"With this kind of game, of course the confidence level rises, considering the circumstances. I feel good on the court, better and better as the tournament progresses. I've been in this situation in so many times in my life, in my career, never lost a semifinals in Australian Open. Hopefully that will stay the same."
The brilliance of Djokovic’s return and keeping the ball away from Rublev’s forehand strike zone set the tone in this latest meeting. The No. 5 seed was pushed to deuce in his first three return games, including from 40-15 up in the first two. The result was the Serbian picking apart his opponent for a commanding lead.
While Djokovic showed a couple signs of distress when pushing off his leg in the early goings, it was quickly negated by his ball-striking accuracy. Rublev’s decision to direct his serves to Djokovic’s backhand in the ad court backfired. Prime examples were the two game points Rublev had for 2-2, when the Russian was burned by two supreme backhand crosscourt angles that immediately created an open lane for inside-in forehand finishes.
Though Djokovic had some up-and-down moments on serve (five aces, three double faults), he hit his spots when most needed to ensure Rublev had no chance of settling in.
Rublev posted consecutive holds in the second set. Djokovic nevertheless turned up the heat with another stretch of dazzling returns to open a 0-40 lead. He broke for 3-2 when Rublev’s attempt to step in with a forehand up the line was foiled by Djokovic’s outstretched deep backhand crosscourt reply to immediately shift the court positioning in his favor.
For a period, Djokovic fought with wind that made its presence known. Rublev’s chance to break back when Djokovic fell off a backhand follow through was erased by the 21-time major champion ending a 15-shot rally with a forehand laser and emphatic roar. A postcard moment that encapsulated the story of this contest.
Rublev yet again double-faulted to drop serve to fall behind a double break, and then lost his most competitive game of the eight when the fourth seed closed the door on his fifth set point. And with it, Rublev dropped to zero for five on break points through two sets.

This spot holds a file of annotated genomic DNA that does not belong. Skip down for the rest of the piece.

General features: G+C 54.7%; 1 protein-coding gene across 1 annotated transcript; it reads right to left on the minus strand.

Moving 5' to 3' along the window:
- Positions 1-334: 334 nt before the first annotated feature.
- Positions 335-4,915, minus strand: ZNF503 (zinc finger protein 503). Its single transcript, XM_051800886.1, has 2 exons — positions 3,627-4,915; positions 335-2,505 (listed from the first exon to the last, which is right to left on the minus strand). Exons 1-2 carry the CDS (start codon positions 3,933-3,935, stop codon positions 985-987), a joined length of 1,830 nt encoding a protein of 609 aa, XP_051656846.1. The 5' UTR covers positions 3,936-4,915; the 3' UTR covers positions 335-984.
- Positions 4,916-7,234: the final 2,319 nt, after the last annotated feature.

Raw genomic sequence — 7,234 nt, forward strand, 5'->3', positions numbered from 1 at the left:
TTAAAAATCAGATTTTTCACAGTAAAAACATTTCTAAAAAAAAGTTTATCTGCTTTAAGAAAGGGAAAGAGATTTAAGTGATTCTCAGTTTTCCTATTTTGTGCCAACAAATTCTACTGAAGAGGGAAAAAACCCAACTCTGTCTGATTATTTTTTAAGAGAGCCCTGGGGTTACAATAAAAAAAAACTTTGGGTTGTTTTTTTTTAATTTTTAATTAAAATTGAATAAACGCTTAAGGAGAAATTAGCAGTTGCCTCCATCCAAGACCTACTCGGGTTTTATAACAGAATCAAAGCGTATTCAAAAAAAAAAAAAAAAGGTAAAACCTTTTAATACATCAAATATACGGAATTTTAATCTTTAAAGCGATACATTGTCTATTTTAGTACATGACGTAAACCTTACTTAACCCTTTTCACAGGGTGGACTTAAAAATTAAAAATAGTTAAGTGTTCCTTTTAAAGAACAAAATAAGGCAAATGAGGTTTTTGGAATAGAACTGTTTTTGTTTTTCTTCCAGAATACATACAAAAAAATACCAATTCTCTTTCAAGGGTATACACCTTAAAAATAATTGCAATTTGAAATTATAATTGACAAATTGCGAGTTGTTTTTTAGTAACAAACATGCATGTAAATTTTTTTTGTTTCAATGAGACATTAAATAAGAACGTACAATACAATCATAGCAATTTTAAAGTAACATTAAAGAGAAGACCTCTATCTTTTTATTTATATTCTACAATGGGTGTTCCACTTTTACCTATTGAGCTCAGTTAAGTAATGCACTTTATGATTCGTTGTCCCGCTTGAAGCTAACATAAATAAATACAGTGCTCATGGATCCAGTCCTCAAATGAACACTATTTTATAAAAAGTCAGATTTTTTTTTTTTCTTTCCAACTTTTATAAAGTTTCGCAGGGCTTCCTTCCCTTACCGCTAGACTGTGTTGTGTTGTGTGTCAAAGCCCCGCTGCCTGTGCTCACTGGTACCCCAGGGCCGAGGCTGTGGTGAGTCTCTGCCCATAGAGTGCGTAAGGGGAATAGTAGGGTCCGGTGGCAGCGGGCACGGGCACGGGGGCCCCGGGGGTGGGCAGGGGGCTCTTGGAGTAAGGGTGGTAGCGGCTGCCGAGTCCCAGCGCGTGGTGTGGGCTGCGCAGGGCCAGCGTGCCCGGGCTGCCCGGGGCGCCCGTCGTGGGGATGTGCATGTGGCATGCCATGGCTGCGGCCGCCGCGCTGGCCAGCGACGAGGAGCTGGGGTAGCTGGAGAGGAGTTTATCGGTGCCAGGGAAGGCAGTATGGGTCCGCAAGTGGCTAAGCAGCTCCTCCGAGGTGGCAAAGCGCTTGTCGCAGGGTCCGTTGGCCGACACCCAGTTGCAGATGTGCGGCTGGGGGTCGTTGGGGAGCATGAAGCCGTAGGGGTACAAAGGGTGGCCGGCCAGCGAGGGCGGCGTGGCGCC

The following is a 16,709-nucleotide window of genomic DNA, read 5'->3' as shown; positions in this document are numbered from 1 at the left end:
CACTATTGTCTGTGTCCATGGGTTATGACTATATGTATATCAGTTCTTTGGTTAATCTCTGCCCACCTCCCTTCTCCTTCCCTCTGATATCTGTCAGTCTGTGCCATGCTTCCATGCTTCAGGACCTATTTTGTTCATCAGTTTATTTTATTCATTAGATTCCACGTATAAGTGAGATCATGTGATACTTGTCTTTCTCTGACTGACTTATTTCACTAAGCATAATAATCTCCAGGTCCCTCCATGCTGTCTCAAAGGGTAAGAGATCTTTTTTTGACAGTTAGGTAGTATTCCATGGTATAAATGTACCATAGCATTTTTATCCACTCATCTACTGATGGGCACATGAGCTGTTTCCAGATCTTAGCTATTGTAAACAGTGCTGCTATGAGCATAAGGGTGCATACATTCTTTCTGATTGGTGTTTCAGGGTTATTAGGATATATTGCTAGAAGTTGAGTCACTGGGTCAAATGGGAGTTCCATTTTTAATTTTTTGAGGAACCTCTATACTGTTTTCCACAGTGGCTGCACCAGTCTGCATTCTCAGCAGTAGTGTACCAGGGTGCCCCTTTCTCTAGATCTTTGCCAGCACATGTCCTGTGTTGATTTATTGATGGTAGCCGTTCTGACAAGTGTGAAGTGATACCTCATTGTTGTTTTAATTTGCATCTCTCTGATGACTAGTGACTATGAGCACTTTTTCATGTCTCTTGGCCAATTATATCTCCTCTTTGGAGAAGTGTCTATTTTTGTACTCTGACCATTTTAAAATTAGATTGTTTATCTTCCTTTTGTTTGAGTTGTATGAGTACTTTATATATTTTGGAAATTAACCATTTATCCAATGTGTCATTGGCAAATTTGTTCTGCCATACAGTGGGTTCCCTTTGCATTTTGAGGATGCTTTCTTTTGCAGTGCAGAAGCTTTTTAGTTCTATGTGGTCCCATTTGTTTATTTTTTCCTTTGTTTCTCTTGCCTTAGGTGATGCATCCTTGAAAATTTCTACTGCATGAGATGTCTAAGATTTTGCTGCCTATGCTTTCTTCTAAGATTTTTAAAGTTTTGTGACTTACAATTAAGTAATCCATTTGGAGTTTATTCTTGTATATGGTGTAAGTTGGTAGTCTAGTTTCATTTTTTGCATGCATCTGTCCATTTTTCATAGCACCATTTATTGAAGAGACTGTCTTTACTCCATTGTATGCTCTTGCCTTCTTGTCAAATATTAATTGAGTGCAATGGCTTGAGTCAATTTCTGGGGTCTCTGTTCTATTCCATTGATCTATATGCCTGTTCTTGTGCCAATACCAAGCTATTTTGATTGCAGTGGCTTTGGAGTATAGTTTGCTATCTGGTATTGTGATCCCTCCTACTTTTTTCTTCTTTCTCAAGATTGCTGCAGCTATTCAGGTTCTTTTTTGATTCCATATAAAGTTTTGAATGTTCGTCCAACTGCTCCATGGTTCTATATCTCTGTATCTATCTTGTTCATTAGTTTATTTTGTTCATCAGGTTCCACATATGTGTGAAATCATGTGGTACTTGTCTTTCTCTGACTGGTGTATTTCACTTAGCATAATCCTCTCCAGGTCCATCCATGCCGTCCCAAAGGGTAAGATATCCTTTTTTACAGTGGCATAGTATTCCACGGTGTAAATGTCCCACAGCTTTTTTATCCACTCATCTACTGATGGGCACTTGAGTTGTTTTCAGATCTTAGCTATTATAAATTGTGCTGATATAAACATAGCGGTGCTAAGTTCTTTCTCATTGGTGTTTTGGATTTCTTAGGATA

Last two matches, playing against two guys that are really good players, in-form players, to beat them dominantly in three sets is something that is definitely something that I want in this moment, something that sends a message to all my opponents remaining in the draw. —Novak Djokovic
Unfortunately for Rublev, the night’s narrative never brought a plot twist, or luck to take to the casino. Two break point saves in the first game were a nonstarter, as he was broken for the fifth time after failing to close consecutive points at the net—the second with a wild forehand volley miss. The advantage was all Djokovic needed to ride out the match’s duration in finishing off the 25-year-old after two hours and three minutes. The final stat sheet saw Djokovic put 68 of 92 returns in play (including 23 of 28 on second serve), translating to Rublev winning just 52 percent of his points at the line.
"Out of [the[ three times that we played before, today he played much better compared [to] our previous meetings, even in Torino," Rublev said in press. "Today, in my opinion, he was playing much better. That's it. I don't know what else to say."
For Rublev, he fell to 0-7 in major quarterfinals, which include his last three Grand Slam appearances.